I can’t blame anyone who is put off by Fire Emblem: Engage’s art style.
The lead character, Alear, is designed by well-known VTuber designer, Mika Pikazo.
New character designs in Fire Emblem: Engage may be divisive.
VTube characters don’t have to conform to classic anime designs that demand simplicity in order to be drawn and recreated time and time again, so Alear’s striking two-tone hair and loud costume is going to be divisive.
But you can’t let the extremes of pop-art anime distract you from what is shaping up to be a solid Fire Emblem entry.
Engage follows a typical story – the land of Elyos has been free of the Fell Dragon for 1,000 years, but the beast now awakens along with our protagonist, and so on.
But the new gimmick is that classic Fire Emblem heroes from the 16 previous mainline entries can make an appearance to aid you in battle.
This is the kind of gimmick we’ve seen in plenty of other games, but luckily it doesn’t fall into all of the same traps that other crossover games do when they bring together heroes from other worlds.
There’s no convoluted premise as seen in the mobile game Fire Emblem: Heroes, or Final Fantasy’s Dissidia series.
Heroes from other worlds can be summoned using special rings.
Those heroes themselves, thankfully, take a backseat for most of the ride, allowing the new main cast to shine through.
And they do get their chances to shine, when not fawning over Alear.
Alear is the Divine Dragon and has been sleeping for millennia.
Being a holy figure in Elyos, pretty much everyone is desperate for Alear’s attention and approval, which means you simply spend too long with characters that are far too complimentary.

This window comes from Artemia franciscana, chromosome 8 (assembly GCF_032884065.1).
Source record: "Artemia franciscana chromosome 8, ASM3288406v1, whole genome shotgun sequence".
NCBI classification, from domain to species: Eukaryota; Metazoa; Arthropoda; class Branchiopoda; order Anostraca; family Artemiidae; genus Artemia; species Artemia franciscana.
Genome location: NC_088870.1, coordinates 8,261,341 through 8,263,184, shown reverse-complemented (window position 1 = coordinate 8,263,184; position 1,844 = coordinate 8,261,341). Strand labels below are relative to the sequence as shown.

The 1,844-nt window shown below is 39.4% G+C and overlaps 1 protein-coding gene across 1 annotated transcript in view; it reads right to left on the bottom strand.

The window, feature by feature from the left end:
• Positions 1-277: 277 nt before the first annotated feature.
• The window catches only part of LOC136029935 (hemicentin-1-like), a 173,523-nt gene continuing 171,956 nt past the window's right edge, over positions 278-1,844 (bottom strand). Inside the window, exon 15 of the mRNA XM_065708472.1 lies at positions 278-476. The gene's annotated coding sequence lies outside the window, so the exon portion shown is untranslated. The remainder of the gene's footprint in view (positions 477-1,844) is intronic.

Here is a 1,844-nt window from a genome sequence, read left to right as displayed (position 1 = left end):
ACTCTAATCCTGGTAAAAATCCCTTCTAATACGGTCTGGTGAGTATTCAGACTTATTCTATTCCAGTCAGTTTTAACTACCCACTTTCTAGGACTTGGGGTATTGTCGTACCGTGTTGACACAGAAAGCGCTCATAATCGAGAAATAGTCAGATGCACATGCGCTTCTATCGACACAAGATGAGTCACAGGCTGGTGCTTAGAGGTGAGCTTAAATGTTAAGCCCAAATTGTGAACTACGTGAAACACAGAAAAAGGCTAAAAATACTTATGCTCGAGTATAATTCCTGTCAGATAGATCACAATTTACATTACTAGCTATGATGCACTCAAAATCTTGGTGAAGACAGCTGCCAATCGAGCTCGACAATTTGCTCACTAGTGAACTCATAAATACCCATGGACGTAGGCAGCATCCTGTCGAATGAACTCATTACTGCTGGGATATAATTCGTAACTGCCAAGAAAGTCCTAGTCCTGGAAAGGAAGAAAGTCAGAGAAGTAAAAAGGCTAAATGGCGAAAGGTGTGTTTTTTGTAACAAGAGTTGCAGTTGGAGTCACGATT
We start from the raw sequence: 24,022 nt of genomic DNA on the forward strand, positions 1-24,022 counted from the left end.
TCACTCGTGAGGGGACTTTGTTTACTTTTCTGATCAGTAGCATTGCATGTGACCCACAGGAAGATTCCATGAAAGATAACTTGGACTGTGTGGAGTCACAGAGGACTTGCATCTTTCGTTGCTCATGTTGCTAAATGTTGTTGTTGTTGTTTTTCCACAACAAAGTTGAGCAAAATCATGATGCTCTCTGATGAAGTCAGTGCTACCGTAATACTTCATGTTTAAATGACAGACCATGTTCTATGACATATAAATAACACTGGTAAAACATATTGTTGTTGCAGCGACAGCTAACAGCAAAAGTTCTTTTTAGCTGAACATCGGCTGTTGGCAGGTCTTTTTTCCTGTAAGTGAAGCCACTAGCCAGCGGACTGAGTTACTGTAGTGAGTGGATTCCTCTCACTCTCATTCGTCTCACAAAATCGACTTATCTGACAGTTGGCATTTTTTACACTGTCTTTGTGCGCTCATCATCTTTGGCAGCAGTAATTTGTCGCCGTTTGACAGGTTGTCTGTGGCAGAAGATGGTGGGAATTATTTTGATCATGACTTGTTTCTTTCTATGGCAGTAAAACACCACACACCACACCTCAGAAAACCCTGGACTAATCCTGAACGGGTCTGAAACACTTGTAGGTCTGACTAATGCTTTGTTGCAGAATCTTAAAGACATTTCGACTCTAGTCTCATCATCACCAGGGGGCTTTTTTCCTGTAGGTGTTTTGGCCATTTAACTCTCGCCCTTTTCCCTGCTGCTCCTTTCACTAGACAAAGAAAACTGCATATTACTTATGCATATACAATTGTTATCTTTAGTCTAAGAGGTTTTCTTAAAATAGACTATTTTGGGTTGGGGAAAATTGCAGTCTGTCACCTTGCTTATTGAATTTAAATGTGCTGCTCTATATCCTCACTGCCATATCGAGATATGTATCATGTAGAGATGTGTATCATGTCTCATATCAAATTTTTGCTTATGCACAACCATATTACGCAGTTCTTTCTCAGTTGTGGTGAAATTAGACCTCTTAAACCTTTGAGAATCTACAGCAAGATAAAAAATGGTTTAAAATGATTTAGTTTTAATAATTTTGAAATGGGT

It’s a far cry from older games where every encounter with new characters is an opportunity for danger.
While bonding with Fire Emblem’s cast of characters has become a central part of the series, it’s still secondary to that battle system.
You’ll be working through a variety of stages – most of them grassy villages or castle ruins – and coordinating your team to take down tough foes.
The classic weapon triangle is back, with axes beating lances, which beat swords, which beat axes.
Bow wielders have an advantage against flying foes, while terrain can also offer up movement penalties and evasion boosts alike.
It’s Fire Emblem as you remember it, but now Gauntlets have an advantage over magic, bows, and daggers.
On top of all that, the new Break status can be inflicted by an advantageous weapon, disarming your foe, making them unable to strike back.
It goes both ways, of course, meaning you’ll need to think harder about putting your units in harm’s way – especially if you’re playing with the classic permadeath mode turned on.
Another thing to factor in when positioning your units is passive bonuses, which can be applied when standing next to some characters.
Alear will offer up a blessing, while other character combinations will have units deal extra damage for you during your attack phase.
Fire Emblem: Engage has retained both its simplicity, and its tactical depth.
How the story pans out remains to be seen, but thus far Engage feels like a lovingly crafted entry in the Fire Emblem series – one that hopefully won’t get ignored so late into the Switch’s life.
Fire Emblem: Engage still has plenty of tactical depth.
Written by Dave Aubrey on behalf of GLHF.
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